A best-case scenario in the aftermath of Brexit could follow this pattern: The British referendum provides a useful shock that forces all governments, societies, and institutions of the EU to rethink their relationship to the European idea. One of the major flaws of European integration has always been its bureaucratic character, elite-centrism, and remoteness in Brussels. After the unexpected Brexit vote, the European project is becoming a massively political and salient issue again. If the EU—with or without the UK as a full member—rethinks and reconstitutes itself as a more democratic Union, that may benefit Ukraine.
One could, for instance, imagine that a redefinition leads to a formal adoption of Jacques Delors’ idea of a Europe of concentric circles with different stages of integration within which countries can locate themselves. To be sure, such a model has already been spontaneously emerging over the last twenty years, as exemplified by the different sets of European countries that participate in the Euro and Schengen areas. Yet, one could imagine a renewal of the entire European project along Delors’ terms. Such a model would benefit Ukraine if it clearly prescribes how a country can move from the EU’s periphery to the core.
A membership perspective for Ukraine may be out of question for several years, as the EU has too much on its plate now. In any case, Ukraine has to do a lot of homework—namely implement its association agreement—first. Kyiv should use the next few years to prepare itself for a future window of opportunity that will open Ukraine’s path into the EU.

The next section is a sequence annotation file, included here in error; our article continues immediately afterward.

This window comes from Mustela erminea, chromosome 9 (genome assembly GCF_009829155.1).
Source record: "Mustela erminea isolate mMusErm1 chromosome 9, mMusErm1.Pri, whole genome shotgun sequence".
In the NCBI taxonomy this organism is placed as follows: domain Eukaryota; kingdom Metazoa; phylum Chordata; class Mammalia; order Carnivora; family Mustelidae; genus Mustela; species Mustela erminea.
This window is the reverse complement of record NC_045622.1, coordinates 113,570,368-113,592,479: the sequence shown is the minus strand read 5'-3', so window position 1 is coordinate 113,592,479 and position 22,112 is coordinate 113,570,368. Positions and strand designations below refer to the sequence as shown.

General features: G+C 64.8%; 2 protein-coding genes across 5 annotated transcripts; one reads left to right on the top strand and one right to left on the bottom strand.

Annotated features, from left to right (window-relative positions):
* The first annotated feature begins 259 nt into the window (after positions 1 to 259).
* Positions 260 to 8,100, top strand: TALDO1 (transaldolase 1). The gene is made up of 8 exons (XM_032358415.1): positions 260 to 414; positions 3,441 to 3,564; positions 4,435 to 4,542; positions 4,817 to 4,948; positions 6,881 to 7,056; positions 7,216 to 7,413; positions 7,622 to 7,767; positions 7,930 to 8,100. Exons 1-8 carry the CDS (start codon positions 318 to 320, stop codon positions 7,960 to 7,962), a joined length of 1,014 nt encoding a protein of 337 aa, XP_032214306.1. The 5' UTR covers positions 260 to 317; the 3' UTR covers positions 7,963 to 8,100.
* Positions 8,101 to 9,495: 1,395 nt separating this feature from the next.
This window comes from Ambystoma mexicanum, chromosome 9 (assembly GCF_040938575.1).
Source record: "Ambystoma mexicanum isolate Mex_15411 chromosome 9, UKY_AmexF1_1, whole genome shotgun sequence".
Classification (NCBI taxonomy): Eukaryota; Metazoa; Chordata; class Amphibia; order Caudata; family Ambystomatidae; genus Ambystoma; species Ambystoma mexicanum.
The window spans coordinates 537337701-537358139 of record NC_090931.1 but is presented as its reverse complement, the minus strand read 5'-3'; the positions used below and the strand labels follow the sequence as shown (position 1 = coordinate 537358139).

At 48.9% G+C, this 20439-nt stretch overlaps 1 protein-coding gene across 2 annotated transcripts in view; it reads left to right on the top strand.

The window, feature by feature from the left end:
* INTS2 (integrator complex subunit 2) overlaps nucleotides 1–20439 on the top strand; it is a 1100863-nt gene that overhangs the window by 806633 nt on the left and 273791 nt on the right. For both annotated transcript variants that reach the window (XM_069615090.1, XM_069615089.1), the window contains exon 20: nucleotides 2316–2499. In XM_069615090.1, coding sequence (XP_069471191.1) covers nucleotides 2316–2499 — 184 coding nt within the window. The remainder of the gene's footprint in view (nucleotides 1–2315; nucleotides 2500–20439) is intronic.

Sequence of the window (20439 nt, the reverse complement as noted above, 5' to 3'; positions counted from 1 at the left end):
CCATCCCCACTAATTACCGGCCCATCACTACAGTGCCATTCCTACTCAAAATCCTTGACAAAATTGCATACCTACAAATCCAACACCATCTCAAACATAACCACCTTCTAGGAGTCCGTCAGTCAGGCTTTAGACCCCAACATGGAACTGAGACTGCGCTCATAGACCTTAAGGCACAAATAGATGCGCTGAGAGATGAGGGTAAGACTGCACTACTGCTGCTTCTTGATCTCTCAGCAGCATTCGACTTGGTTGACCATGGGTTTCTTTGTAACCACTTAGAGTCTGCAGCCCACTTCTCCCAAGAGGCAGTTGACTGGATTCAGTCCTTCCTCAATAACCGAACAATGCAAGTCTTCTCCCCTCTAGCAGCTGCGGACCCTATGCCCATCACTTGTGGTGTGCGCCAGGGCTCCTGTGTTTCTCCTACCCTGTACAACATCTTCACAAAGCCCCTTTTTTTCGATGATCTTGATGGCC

Even if Britain leaves the EU, the UK will continue to play an active role in the world. Yes, the British pro-Ukrainian voice in the EU would be a sore loss. Yet a Britain after Brexit will likely move closer to the informal non-European Anglophone alliance of pro-Ukrainian countries consisting of the United States, Canada, and Australia. Britain may coordinate its sanctions regime against Russia with these three states instead.
Finally, one should keep in mind that the continuation of the EU’s sanctions against Russia—Ukraine’s most pressing interest in relation to the EU—has a double meaning. The disarray in Europe following the British referendum makes a softening of the EU’s sanctions against Russia more likely. Yet, with fewer sanctions in place (assuming the EU does not renew in January 2017), the Russian leadership will have fewer external explanations for Russia’s continuing economic malaise.
European integration has its problems, but it provides a sustainable model that will continue to thrive with or without the UK. Russia’s Eurasian integration may appear an alternative; however, it proposes an unsustainable model that will eventually collapse. These two basic facts will not be changed by Brexit, and they predetermine the future of Ukraine’s foreign relations as well as its geopolitical orientation. The results of the British referendum are a big disappointment. Yet it will eventually be little more than a nuisance toward European nations’—including Ukraine’s—path to a united Europe.
Andreas Umland is a senior research fellow at the Institute for Euro-Atlantic Cooperation at Kyiv and general editor of book series Soviet and Post-Soviet Politics and Society distributed outside Europe by Columbia University Press.